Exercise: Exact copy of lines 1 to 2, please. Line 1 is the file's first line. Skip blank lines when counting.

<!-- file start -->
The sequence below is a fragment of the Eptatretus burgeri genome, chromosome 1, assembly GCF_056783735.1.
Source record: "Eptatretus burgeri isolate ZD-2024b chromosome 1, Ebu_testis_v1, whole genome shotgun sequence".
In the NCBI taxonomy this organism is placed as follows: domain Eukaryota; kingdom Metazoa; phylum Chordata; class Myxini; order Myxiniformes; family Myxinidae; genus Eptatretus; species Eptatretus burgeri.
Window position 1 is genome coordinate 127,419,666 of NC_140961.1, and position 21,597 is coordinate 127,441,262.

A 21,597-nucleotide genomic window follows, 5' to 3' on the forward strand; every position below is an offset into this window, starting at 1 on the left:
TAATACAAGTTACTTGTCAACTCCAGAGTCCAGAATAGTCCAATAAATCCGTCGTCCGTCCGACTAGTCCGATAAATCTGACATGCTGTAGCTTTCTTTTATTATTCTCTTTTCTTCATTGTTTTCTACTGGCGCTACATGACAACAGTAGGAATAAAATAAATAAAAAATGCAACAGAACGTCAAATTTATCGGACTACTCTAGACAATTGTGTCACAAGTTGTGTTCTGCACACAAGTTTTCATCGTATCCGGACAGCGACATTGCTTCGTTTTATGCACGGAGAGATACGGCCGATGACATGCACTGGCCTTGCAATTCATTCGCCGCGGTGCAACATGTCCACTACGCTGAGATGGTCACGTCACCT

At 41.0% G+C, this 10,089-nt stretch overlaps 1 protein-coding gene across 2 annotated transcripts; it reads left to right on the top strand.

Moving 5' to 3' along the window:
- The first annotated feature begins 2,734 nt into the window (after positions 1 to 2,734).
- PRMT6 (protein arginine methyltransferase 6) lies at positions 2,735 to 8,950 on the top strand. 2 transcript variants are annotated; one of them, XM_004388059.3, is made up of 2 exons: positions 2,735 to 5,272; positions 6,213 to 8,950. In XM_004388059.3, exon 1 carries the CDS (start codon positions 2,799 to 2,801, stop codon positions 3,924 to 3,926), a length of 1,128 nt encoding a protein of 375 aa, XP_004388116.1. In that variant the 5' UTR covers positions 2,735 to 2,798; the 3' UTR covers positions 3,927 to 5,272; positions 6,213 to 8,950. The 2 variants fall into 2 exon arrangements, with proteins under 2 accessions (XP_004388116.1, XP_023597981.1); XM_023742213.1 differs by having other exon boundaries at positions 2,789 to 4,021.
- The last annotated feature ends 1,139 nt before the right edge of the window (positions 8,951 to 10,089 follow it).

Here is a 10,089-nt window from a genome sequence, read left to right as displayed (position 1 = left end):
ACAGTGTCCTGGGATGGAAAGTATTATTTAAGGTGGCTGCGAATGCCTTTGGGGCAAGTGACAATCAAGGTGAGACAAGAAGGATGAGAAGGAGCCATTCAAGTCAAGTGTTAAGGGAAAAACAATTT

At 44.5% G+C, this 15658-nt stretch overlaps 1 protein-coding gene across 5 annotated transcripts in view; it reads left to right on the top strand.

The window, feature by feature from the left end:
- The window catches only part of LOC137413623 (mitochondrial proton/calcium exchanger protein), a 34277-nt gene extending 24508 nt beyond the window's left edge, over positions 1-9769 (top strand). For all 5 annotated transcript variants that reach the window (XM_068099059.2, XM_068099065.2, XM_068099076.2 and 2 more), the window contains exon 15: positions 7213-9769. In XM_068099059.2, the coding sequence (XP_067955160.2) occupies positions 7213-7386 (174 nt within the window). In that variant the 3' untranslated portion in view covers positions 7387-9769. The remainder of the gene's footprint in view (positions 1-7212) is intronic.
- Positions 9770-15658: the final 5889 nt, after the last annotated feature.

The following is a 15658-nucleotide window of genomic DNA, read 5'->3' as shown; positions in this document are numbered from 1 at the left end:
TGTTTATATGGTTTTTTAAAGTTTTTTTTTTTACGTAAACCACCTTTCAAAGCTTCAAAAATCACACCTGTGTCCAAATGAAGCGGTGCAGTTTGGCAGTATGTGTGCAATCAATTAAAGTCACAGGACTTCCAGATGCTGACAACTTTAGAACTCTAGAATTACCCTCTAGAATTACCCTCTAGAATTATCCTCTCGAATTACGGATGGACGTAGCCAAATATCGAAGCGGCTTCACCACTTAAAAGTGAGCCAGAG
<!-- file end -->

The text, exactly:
The sequence below is a fragment of the Eptatretus burgeri genome, chromosome 1, assembly GCF_056783735.1.
Source record: "Eptatretus burgeri isolate ZD-2024b chromosome 1, Ebu_testis_v1, whole genome shotgun sequence".